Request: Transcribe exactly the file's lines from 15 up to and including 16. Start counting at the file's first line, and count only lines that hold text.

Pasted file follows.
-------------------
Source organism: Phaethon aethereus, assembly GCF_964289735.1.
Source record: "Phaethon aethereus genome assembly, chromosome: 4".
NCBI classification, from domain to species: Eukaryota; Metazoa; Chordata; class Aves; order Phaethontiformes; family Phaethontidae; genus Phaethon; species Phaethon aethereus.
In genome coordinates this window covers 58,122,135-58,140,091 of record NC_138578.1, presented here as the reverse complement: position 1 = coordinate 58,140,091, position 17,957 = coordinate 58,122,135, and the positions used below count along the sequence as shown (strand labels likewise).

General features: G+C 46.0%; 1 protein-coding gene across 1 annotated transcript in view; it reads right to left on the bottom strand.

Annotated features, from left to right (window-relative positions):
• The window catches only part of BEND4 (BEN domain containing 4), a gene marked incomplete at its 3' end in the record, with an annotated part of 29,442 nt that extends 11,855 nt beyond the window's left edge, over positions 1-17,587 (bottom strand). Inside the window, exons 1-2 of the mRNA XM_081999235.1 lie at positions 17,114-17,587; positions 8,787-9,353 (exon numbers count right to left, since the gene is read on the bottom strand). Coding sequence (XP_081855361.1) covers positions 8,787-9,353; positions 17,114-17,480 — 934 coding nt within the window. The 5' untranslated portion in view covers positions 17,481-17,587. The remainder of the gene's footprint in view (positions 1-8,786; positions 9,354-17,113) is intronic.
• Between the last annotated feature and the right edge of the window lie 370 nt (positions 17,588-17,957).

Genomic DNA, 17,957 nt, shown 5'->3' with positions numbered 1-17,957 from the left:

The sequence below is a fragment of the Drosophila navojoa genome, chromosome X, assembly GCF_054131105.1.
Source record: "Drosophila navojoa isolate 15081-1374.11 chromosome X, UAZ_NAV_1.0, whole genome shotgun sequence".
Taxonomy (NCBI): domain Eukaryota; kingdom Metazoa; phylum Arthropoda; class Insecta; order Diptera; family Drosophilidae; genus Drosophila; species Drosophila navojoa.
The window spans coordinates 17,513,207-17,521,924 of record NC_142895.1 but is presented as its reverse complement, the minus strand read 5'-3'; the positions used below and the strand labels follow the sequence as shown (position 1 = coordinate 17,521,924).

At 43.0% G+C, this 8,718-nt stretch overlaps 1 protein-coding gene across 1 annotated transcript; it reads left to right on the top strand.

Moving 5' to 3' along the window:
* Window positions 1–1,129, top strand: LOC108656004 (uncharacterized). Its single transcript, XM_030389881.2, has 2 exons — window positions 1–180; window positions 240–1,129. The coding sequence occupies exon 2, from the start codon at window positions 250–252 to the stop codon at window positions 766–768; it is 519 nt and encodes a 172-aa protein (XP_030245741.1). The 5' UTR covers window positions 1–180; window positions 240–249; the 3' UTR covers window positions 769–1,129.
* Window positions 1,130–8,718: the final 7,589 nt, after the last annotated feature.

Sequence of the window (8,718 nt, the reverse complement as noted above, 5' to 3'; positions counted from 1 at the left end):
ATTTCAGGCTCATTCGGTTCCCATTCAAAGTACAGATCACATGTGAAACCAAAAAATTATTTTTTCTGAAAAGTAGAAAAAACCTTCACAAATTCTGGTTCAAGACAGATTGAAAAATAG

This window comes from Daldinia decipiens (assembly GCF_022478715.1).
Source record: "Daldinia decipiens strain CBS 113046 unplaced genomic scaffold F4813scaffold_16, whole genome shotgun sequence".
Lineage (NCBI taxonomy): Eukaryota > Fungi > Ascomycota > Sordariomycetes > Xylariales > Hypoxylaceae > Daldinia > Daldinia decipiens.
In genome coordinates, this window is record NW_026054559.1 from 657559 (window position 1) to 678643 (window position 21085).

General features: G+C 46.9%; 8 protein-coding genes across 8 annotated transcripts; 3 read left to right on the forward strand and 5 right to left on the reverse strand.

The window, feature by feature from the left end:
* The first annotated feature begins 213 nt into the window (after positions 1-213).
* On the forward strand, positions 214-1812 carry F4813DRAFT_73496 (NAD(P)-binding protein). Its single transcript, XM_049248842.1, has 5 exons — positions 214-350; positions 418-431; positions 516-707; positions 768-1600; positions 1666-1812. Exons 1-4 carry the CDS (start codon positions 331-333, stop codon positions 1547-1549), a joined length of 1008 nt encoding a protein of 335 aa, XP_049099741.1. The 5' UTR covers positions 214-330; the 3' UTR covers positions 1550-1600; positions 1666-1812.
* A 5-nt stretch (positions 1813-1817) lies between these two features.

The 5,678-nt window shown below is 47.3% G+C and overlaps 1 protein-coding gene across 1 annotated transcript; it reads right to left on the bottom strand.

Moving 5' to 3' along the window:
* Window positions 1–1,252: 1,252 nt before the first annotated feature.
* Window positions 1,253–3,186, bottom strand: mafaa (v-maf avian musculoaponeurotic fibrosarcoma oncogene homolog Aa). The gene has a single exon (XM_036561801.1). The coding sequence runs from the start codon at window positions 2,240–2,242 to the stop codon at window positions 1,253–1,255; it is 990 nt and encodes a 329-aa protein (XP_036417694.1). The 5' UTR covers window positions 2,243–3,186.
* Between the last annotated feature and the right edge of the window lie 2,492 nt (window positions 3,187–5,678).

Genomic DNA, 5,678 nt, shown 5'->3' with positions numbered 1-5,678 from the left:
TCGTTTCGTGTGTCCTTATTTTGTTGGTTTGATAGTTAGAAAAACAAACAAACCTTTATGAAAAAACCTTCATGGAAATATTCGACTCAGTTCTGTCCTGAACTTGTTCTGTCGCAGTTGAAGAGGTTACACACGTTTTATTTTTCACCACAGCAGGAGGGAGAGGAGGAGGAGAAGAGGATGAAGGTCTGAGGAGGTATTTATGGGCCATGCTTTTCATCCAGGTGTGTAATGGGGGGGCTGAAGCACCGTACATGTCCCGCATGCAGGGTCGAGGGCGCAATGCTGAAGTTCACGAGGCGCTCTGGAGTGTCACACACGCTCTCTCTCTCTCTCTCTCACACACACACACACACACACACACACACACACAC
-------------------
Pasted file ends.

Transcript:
Moving 5' to 3' along the window:
* Window positions 1–1,129, top strand: LOC108656004 (uncharacterized). Its single transcript, XM_030389881.2, has 2 exons — window positions 1–180; window positions 240–1,129. The coding sequence occupies exon 2, from the start codon at window positions 250–252 to the stop codon at window positions 766–768; it is 519 nt and encodes a 172-aa protein (XP_030245741.1). The 5' UTR covers window positions 1–180; window positions 240–249; the 3' UTR covers window positions 769–1,129.